Once there was a young prince whose father, the king of the East, sent him down into Egypt to find a pearl. But when the prince arrived, the people poured him a cup. Drinking it, he forgot he was the son of a king, forgot about the pearl and fell into a deep sleep. Written by
Once the soul was perfect and had wings, it could sour into haven that only creatures with wings can be. But the soul lost its wings and fell to earth where it took a earthly body, now, while it lives in this body no outward sign of wings can be seen yet the roots of its wings are still there... and we see a beautiful woman or a man, the soul remembers the beauty it used to know in haven, and begins to spout and that makes the soul want to fly but it cannot yet it is still too weak so that man ...
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"For optimal sound reproduction, the producers of this film recommend that you play it loud." (In the opening credits.) See more »
An enigma within and enigma (albeit a beautiful one).
Let me start by saying that I regard Terrence Malick as the sole currently working director who can be spoken of with the same reverence as that for the great early masters of cinema Welles, Chaplin, Hitchcock, Renoir (make your own list). Since 'The Tree of Life' - even since 'The New World', I have thought of him as the saviour of modern cinema from the slurry of bland naturalism.
But the enormous stylistic advances in cinematic expression that have characterised his recent works have come at a price, and the price is clarity of vision. We do not necessarily need to *know* what his images represent, but we need to *feel* it. Occasionally in 'The Tree of Life', frequently in 'To the WONDER' and most of the time in 'Knight of Cups' most people would, I suspect, be at a loss to rationally explain the relevance of much of Malick's visual expression. (They don't always 'feel' right, either.)
So (after three viewings) I offer my 'guide' to this enigmatic film. The 'story' (no story) of 'Knight of Cups' is that of a 'celebrity' Rick (Christian Bale) on the loose in Hollywood, who has lost his moral compass and lives a life of total debauchery drifting from one soulless sexual encounter to another in between failed relationships.
This is represented in a kaleidoscopic torrent of imagery reminiscent of the works of Bruce Connor in the 1960s. Bale does the best he can with the central role of Rick, a 'celebrity' in Hollywood, but, like Sean Penn in 'The Tree of Life', he has really drawn the short straw, as he, like Ben Affleck, Penn and Richard Gere before him tries to wordlessly express his response to ambiguous emotional and moral situations.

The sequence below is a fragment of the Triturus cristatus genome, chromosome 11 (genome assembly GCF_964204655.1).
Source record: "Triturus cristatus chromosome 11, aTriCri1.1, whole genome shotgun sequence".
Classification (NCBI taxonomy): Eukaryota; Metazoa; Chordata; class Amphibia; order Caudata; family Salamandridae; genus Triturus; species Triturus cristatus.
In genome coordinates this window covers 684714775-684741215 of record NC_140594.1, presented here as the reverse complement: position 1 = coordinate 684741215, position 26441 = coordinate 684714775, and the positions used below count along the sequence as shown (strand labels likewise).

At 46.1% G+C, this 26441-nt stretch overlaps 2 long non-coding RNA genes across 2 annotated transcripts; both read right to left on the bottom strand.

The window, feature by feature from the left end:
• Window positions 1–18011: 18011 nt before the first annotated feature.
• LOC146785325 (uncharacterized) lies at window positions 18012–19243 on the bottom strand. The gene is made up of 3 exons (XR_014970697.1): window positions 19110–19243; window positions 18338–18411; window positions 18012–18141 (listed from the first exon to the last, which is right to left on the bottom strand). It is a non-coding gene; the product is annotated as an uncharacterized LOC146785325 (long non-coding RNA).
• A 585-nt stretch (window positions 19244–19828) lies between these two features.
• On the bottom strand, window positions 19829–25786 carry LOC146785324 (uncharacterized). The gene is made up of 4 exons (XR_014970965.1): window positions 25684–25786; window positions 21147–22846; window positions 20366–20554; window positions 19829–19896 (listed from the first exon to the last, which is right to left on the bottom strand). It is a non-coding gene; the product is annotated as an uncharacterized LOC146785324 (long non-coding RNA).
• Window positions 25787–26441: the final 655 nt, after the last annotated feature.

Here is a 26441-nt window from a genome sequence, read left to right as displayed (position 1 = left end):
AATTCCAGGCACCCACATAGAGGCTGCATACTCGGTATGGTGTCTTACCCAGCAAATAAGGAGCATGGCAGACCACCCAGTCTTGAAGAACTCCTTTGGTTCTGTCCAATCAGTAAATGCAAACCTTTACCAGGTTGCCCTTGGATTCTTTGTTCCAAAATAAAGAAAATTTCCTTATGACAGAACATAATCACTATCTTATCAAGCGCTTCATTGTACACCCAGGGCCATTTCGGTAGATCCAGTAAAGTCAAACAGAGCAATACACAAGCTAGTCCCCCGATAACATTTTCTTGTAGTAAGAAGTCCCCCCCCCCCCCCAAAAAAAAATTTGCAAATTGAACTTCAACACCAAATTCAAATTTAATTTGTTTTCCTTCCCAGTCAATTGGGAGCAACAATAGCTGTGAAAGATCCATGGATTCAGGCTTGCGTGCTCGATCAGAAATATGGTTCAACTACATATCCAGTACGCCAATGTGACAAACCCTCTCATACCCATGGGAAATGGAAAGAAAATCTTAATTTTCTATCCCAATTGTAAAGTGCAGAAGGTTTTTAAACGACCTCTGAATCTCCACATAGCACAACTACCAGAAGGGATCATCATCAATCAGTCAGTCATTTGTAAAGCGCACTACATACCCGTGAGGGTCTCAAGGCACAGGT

Malick, to his credit, tells us what the film is about in an opening voice-over, which recounts a story ('Hymn of the Pearl') from Acts of Thomas in the Apocrypha. A king sends his son to search for a pearl in a foreign land. The pearl is to be found in the sea, protected by a hissing serpent, but the prince is seduced by the inhabitants of the foreign country and given a sleeping draft. After he awakes, he has forgotten not only what he came for, but even that he is a prince.
Much of the first half of the film memorably (but not graphically) depicts the life of total decadence that Rick finds in Tinseltown. But this is interspersed with encounters real or imagined, present or past with people from his former life wife, brother, father.
The term 'emotional roller coaster' is often inappropriately used, but here it is very precisely apt, as one has the sense of Rick being propelled down paths he'd rather not take by external forces over which he has lost control. But, for me, at least, this section is too long and suffers from overkill, in the 'when you've seen one, you've seen 'em all' sense.
The rest of the film follows Rick in his attempts to make sense of his life and find 'the pearl', and, to be fair, the film does give the sense of an inexorable move in this direction which aids dramatic tension and gives clarity in some measure. As in 'To the WONDER', with the story of the crisis of faith of the priest, here also there are tangential sections in which compassion is seen as the alter ego of passion, and the place of young children adds positive emotion to an otherwise extremely bleak, if dazzlingly beautiful work.
Yes, Malick's unique visual lyricism is frequently on display, but, I would have to say that it seems less well integrated into the work's thematic thrust than it is in other of his films, but I could be mistaken here and I will be wanting to see it at least four or five more times when it opens in France in a couple of months.
Visually it is, from time to time, spectacular; sometimes Malick's montages are breathtaking, but there are great mysteries here that I have not come near to fathoming even after three viewings. Frequent shots of high-flying passenger jets, fast-moving shots from the front of a car on desert roads and long-held bleak landscapes from Death Valley and environs punctuate the film. It is not difficult to see the 'meaning' that these images carry, but it is difficult to know why they are repeated so often.
If I sound disappointed, I have not deceived, but Malick, with his entire work, has set the bar so high that anything not bordering on masterpiece simply has to be a disappointment. I drove a thousand kilometres to see this film and back again, and I do not regret the time and effort, but this is a desperately difficult work to fathom and, frankly, for me, makes 'To the WONDER' look like a model of clarity.
I see it as the third (and sadly least) in an intensely personal trilogy for Malick. So where next?
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